This is a post by National Ambassador for Young People’s Literature, Meg Medina, written in celebration of National Hispanic Heritage Month. The piece is also part of a series of blogposts that are being published in celebration of the 80th anniversary of the PALABRA Archive, a collection of poets and writers from Latin America, the Caribbean, Spain, Portugal, and regions with Hispanic/Latino/Latinx or Portuguese heritage reading from their works.
I’ve been enjoying my daily walks even more than usual these days. That’s because I’ve been listening to selections from the PALABRA Archive.
You might imagine that as the National Ambassador for Young People’s Literature, I’ve been combing the audio collection with a particular eye to those authors who used their talents to create works for young people—and you would be right! The sad truth is that literature for the young is often overlooked for its value. It can be seen as easily achieved or as a place holder for complex, “real” reading later in life. But that opinion ignores the origin of a person’s literary life. It’s rare when an avid adult reader cannot name their favorite book from childhood. Their connection to books and story began there, nursed on picture books, chapter books and the rest.
So, it has been with delight that I found Sonia Manzano listed among the contributors, reading from her 2012 historical fiction middle grade novel, The Revolution of Evelyn Serrano about the Young Lords, also known as the Young Lords Organization or Young Lords Party, and social justice in New York’s Spanish Harlem during the late 1960s. Manzano has authored several books for young people, but she is best known, of course, as the actor who played “Maria” on Sesame Street for over 40 years.
I was already getting on the older side of the Sesame Street demographic when Manzano first introduced the character. I knew all my letters and numbers. I could already tell you “which of those things just wasn’t the same.”
But Maria kept me watching. I saw her go toe-to-toe with Oscar the Grouch. I was thrilled that she could fix toasters, and I blushed when she fell in love with Luis (though we all saw it coming!) But mostly, I loved that she represented Latino families like mine. And while I couldn’t have put my finger on it then, she provided a way for me to imagine myself included in the idyllic world of Sesame Street. Maria made me feel stronger and surer of myself, my language, and my culture.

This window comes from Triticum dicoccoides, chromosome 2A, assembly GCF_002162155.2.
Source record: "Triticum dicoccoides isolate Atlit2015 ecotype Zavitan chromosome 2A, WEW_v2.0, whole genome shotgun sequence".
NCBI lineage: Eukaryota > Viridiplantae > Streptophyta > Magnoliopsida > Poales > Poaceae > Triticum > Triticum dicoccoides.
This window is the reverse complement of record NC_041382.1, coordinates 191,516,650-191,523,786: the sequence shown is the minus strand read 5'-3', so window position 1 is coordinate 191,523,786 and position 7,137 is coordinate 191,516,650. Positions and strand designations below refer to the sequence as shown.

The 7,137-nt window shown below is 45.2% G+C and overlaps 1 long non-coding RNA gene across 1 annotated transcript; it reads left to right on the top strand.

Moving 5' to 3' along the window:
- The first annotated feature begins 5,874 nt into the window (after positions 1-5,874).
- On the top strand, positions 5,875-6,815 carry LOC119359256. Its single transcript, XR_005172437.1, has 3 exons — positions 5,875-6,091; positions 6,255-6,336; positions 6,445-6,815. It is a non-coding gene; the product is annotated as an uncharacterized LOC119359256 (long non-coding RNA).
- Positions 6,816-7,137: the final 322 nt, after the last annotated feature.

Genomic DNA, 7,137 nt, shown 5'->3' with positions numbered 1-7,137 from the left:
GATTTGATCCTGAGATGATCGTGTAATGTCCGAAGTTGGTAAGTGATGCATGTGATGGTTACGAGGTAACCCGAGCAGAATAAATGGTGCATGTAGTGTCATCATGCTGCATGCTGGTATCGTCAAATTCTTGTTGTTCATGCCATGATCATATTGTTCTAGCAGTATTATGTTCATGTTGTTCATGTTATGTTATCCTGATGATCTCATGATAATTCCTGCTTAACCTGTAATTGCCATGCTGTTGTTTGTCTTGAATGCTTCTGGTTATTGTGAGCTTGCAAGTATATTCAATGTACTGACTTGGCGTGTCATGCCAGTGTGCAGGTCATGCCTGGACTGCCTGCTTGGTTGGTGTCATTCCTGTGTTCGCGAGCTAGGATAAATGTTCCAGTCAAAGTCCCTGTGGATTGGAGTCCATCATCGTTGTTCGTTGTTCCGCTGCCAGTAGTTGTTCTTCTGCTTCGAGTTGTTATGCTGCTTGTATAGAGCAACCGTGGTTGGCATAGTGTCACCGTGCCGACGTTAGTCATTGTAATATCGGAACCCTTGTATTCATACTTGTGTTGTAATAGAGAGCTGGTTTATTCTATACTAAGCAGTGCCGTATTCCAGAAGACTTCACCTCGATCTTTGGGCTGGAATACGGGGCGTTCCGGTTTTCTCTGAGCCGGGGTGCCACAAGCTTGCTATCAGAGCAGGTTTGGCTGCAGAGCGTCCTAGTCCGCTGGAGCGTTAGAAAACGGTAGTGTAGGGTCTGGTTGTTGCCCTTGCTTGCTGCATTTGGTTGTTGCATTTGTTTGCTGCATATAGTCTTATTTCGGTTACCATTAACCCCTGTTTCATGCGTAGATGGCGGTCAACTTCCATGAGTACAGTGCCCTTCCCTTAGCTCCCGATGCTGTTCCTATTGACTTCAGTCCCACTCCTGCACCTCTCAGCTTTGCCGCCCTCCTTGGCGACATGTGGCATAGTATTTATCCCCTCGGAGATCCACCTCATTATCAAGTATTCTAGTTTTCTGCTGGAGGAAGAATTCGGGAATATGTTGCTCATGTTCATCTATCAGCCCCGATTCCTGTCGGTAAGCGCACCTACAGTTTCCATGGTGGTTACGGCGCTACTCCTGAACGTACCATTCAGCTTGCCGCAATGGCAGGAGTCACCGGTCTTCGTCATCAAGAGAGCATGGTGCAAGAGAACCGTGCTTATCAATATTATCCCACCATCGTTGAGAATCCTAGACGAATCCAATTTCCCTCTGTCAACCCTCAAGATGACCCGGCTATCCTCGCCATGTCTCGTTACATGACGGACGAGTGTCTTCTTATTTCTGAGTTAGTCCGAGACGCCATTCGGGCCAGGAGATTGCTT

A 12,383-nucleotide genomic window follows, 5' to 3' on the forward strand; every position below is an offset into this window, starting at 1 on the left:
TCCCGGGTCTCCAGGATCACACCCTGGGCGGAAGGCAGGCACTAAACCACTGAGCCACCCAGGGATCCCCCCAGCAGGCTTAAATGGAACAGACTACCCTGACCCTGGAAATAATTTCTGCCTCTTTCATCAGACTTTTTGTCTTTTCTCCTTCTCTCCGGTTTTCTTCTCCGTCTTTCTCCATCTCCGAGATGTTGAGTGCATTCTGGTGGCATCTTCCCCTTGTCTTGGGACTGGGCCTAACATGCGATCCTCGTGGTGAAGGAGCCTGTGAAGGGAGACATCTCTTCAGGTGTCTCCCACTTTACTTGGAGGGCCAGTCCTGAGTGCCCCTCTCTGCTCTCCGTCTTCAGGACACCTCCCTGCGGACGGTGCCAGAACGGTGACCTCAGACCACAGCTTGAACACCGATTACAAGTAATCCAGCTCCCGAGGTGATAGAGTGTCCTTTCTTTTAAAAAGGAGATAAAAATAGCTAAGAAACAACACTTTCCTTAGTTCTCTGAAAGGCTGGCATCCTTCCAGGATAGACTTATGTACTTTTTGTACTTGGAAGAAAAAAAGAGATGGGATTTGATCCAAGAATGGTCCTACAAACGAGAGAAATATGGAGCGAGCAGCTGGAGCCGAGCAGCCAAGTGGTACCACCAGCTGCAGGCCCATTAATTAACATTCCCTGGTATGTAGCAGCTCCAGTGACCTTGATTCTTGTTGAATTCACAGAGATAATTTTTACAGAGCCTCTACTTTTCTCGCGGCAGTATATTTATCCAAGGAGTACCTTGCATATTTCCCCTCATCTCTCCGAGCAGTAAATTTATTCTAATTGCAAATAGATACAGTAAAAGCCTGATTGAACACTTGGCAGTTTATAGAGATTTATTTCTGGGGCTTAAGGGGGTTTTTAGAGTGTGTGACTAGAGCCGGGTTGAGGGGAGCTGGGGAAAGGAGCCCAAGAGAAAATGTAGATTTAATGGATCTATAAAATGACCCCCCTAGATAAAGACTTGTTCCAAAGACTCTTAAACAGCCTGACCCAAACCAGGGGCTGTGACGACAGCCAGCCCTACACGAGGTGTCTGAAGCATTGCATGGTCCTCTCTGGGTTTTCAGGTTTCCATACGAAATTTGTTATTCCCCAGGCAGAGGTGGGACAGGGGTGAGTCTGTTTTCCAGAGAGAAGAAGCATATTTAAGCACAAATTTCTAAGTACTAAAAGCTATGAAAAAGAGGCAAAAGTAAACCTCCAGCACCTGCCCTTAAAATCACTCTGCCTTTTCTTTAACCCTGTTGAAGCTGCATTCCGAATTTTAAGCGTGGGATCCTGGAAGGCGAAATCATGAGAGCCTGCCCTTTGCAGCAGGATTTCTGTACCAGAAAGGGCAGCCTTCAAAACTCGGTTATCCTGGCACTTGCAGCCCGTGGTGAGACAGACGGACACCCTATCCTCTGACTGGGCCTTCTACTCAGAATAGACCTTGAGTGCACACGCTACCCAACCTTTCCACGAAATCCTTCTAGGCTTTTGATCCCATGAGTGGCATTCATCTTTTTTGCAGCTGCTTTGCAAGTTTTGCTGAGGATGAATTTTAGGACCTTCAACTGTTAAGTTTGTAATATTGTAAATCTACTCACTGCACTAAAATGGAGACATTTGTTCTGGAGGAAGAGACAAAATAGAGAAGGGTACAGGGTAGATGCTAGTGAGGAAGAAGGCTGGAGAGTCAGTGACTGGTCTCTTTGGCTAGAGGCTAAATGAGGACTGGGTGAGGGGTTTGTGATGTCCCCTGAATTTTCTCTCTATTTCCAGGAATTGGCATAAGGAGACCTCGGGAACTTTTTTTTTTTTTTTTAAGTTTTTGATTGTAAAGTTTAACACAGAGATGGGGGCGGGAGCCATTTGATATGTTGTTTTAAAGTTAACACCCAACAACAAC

It was a special joy, then, years later when Sonia Manzano wrote her first YA novel, “The Revolution of Evelyn Serrano.” The beauty of that novel lies in more than just the voice of a New York born-and-bred Puerto Rican teen, which is spot on. Manzano expertly captures that maddening mix of wisdom and snark that teens love, especially whenever they cast their critical eyes on immigrant parents, as I did.
“The Revolution of Evelyn Serrano” is essential reading because it also expands what most kids know about our country’s history. It mines the intersection of Puerto Rican migration and US mainland politics to create the true, full-bodied American history that children deserve to know. Children have always been witnesses to everything, and Manzano centers them and their impressions as Evelyn grapples with what it means to be part of a community.
For me, Manzano’s interview and reading on the Library of Congress’ PALABRA Archive is a perfect resource to point to as I tour schools and communities as Ambassador. It’s a recording that demystifies literature and makes it accessible to kids and their families, regardless of their cultural background. It elevates the immigrant experience in the U.S. to art and makes the young listener want to discover more.
It’s the kind of heartfelt recording that creates readers.
Meg Medina is the current National Ambassador for Young People’s Literature.
Other authors of works for young people in the archive that she has enjoyed are:
Julia Álvarez, Ruth Behar, Marjorie Agosín, Jorge Argueta, Esmeralda Santiago, and Gabriela Mistral. Medina also recorded for the PALABRA Archive earlier this year (her session will become available for online streaming this fall).
The PALABRA Archive, which is celebrating its 80th anniversary this year, is a collection of original audio recordings of 20th and 21st century Luso-Hispanic poets and writers reading from their works. With recorded authors from all over Latin America, the Iberian Peninsula, the Caribbean, and other regions with Hispanic and Portuguese heritage populations, this archive has to date close to 850 recordings, a portion of which are available for online streaming. The majority of the recordings from this collection are in Spanish, English, and Portuguese, but the archive also includes sessions in Catalan, Basque, French, Dutch, Creole, and Indigenous languages like Náhuatl, Zapotec, Quechua and Aymara. The majority of the sessions for the Archive are recorded in the Library of Congress’ Recording Laboratory, although a good portion are captured abroad and in other venues around the U.S. and Washington, DC.